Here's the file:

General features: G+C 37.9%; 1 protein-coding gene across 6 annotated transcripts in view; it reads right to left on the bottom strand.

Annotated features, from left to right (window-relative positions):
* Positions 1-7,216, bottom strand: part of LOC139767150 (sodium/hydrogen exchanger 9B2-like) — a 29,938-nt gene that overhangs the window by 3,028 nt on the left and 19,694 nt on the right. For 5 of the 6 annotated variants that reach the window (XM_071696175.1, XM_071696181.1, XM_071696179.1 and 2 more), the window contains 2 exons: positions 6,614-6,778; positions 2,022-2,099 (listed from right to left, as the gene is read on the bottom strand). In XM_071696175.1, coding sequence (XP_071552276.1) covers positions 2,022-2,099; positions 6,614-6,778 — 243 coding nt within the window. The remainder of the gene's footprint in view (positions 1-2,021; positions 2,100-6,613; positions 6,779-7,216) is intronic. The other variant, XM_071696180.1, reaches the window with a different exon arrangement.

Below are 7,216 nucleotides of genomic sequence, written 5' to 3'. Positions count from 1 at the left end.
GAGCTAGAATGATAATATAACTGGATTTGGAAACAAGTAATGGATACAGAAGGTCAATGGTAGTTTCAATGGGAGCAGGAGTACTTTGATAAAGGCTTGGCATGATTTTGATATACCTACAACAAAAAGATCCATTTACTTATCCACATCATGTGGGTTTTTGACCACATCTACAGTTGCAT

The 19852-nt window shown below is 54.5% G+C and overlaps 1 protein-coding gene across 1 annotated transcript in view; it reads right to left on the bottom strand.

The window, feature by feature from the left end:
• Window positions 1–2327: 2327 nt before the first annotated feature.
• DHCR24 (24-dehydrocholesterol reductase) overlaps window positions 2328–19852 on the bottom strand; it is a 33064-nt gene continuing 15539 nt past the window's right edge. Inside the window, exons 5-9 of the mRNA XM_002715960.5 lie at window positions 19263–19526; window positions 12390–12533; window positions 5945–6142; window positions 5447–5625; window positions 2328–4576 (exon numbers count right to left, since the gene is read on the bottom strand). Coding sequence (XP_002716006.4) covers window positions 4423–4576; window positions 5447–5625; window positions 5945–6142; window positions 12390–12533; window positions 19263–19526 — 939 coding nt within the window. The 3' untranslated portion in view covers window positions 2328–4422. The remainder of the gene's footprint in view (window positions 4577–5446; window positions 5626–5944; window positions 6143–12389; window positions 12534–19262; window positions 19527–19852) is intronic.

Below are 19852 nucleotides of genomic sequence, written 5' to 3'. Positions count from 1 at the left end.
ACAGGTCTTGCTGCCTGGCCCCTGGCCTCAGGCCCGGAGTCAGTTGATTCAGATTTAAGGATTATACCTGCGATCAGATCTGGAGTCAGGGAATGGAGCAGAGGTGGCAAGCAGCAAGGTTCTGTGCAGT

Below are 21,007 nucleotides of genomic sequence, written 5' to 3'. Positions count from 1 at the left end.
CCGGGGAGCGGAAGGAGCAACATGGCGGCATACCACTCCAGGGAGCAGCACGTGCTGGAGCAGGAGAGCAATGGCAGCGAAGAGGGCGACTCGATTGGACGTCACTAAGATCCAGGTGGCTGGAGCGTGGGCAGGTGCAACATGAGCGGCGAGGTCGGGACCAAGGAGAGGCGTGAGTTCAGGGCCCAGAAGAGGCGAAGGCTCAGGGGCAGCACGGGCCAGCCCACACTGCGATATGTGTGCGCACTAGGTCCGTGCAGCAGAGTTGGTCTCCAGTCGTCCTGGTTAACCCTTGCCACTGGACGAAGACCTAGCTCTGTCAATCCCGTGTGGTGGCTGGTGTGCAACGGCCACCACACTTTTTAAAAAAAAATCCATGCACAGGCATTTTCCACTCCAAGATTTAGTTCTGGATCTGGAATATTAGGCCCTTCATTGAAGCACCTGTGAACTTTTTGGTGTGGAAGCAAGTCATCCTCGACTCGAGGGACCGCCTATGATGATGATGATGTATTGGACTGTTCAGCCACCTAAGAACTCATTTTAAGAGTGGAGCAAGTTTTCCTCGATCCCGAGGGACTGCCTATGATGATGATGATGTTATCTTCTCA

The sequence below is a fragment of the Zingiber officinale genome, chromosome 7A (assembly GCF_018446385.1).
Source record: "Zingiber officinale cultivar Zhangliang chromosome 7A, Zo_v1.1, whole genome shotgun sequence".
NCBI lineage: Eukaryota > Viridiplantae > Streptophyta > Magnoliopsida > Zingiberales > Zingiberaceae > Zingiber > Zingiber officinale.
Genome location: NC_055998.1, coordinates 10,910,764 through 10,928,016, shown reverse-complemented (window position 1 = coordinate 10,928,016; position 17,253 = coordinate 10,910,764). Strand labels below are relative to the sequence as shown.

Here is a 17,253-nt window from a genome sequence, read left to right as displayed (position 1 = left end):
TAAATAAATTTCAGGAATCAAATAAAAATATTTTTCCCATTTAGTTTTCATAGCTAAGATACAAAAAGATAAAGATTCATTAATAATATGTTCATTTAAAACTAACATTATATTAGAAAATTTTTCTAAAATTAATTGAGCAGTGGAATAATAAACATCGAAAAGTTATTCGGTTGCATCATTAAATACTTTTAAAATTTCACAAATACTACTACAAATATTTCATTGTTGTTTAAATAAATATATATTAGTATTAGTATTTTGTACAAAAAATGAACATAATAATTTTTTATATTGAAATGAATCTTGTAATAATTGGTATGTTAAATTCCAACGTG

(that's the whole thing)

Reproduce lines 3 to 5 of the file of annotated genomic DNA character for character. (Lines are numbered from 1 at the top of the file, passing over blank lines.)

* Positions 1-7,216, bottom strand: part of LOC139767150 (sodium/hydrogen exchanger 9B2-like) — a 29,938-nt gene that overhangs the window by 3,028 nt on the left and 19,694 nt on the right. For 5 of the 6 annotated variants that reach the window (XM_071696175.1, XM_071696181.1, XM_071696179.1 and 2 more), the window contains 2 exons: positions 6,614-6,778; positions 2,022-2,099 (listed from right to left, as the gene is read on the bottom strand). In XM_071696175.1, coding sequence (XP_071552276.1) covers positions 2,022-2,099; positions 6,614-6,778 — 243 coding nt within the window. The remainder of the gene's footprint in view (positions 1-2,021; positions 2,100-6,613; positions 6,779-7,216) is intronic. The other variant, XM_071696180.1, reaches the window with a different exon arrangement.

Below are 7,216 nucleotides of genomic sequence, written 5' to 3'. Positions count from 1 at the left end.
GAGCTAGAATGATAATATAACTGGATTTGGAAACAAGTAATGGATACAGAAGGTCAATGGTAGTTTCAATGGGAGCAGGAGTACTTTGATAAAGGCTTGGCATGATTTTGATATACCTACAACAAAAAGATCCATTTACTTATCCACATCATGTGGGTTTTTGACCACATCTACAGTTGCAT